On democracy

Sophie in ‘t Veld (European Parliament) in a Special Issue of Internet Policy Review on Political micro-targeting edited by Balazs Bodo, Natali Helberger and Claes de Vreese: Democracy is valuable and vulnerable, which is reason enough to remain alert for new developments that can undermine her. In recent months, we have seen enough examples of the growing impact of personal data in campaigns and elections. It is important and urgent for us to publicly debate this development. It is easy to see why we should take action against extremist propaganda of hatemongers aiming to recruit young people for violent acts. But we euphemistically speak of ‘fake news’ when lies, ‘half-truths’, conspiracy theories, and sedition creepily poison public opinion.

The literal meaning of democracy is ‘the power of the people’. ‘Power’ presupposes freedom. Freedom to choose and to decide. Freedom from coercion and pressure. Freedom from manipulation. ‘Power’ also presupposes knowledge. Knowledge of all facts, aspects, and options. And knowing how to balance them against each other. When freedom and knowledge are restricted, there can be no power.

In a democracy, every individual choice influences society as a whole. Therefore, the common interest is served with everyone’s ability to make their choices in complete freedom, and with complete knowledge.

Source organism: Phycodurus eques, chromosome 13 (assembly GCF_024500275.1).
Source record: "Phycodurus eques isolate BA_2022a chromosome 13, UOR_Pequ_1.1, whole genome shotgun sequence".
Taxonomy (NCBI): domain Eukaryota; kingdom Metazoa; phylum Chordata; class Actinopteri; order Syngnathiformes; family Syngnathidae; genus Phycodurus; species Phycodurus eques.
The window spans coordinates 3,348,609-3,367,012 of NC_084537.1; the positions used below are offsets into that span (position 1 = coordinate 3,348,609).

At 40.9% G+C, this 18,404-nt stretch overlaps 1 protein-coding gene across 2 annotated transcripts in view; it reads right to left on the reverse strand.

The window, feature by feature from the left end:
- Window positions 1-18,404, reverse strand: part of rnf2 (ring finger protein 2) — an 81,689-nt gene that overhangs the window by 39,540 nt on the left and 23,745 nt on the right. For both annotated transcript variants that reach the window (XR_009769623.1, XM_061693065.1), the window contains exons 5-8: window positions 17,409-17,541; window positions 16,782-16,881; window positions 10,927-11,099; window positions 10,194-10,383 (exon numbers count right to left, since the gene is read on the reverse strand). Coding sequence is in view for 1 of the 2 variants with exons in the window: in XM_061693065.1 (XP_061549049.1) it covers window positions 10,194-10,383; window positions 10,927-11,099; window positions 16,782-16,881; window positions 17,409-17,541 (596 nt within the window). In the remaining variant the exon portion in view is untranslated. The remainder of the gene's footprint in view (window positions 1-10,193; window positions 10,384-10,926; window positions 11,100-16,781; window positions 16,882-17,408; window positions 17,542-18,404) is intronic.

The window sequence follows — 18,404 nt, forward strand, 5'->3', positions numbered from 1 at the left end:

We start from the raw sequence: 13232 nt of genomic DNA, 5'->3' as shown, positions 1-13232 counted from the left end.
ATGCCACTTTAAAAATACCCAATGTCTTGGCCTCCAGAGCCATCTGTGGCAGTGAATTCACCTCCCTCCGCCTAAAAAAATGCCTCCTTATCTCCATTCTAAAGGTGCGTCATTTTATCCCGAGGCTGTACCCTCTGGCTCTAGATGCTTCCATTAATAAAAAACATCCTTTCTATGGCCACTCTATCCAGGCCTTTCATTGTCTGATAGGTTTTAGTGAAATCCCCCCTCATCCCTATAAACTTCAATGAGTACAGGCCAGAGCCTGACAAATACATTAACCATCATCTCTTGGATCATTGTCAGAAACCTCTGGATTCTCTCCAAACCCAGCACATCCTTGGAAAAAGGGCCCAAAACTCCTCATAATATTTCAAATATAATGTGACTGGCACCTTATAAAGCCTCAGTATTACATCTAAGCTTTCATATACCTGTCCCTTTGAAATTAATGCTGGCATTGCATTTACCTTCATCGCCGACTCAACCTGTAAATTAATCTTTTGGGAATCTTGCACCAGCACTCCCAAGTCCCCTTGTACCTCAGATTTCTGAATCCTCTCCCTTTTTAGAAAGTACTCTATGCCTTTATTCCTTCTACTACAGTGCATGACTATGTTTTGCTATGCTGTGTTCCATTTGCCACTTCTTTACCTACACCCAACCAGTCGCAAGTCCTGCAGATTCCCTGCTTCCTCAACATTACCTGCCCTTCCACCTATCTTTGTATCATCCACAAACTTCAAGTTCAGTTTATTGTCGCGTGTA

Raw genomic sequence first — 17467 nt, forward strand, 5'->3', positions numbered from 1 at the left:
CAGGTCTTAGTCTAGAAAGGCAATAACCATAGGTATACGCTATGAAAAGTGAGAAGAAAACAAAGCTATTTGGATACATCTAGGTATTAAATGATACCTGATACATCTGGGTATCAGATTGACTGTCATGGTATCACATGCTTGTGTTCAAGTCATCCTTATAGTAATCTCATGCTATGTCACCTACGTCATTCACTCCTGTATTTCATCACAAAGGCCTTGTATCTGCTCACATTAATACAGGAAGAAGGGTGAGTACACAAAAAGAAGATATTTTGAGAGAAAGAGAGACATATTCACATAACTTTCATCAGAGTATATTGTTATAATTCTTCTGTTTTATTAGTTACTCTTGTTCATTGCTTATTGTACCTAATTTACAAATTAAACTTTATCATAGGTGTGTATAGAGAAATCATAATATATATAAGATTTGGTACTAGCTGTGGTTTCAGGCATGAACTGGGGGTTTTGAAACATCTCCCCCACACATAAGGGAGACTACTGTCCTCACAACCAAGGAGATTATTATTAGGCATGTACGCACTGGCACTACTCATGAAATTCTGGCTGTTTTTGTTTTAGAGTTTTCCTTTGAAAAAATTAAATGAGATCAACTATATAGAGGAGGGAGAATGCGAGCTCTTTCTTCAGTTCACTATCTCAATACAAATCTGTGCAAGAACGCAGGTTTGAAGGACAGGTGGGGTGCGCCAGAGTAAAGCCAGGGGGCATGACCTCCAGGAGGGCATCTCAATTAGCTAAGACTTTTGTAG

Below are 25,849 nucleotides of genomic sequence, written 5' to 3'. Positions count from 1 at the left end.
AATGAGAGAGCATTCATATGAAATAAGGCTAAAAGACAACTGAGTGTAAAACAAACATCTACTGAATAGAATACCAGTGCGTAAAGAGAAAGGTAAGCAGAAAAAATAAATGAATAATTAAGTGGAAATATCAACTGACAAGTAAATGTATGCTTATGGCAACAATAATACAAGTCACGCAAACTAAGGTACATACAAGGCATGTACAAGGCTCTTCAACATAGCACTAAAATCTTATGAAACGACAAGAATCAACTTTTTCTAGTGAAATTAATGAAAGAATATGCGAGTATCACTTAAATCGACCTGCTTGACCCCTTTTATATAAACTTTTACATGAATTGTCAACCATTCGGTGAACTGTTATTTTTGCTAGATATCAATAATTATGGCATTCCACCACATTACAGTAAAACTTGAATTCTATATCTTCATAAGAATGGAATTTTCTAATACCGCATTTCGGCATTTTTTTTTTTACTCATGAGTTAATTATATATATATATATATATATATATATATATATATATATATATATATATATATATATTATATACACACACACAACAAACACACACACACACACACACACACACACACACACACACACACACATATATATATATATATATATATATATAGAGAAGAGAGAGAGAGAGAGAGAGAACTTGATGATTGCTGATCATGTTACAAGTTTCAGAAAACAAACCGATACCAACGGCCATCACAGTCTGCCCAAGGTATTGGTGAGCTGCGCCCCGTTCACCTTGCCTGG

The interests of parties and political candidates who compete for citizen’s votes may differ from that higher interest. They want citizens to see their political advertising, and only theirs, not that of their competitors. Not only do parties and candidates compete for the voter’s favour. They contend for his exclusive time and attention as well.


No laws dictate what kind of information a voter should rely on to be able to make the right consideration. For lamb chops, toothpaste, mortgages or cars, for example, it’s mandatory for producers to mention the origin and properties. This enables consumers to make a responsible decision. Providing false information is illegal. All ingredients, properties, and risks have to be mentioned on the label.

Political communication, however, is protected by freedom of speech. Political parties are allowed to use all kinds of sales tricks.

And, of course, campaigns do their utmost and continuously test the limits of the socially acceptable….(More)”.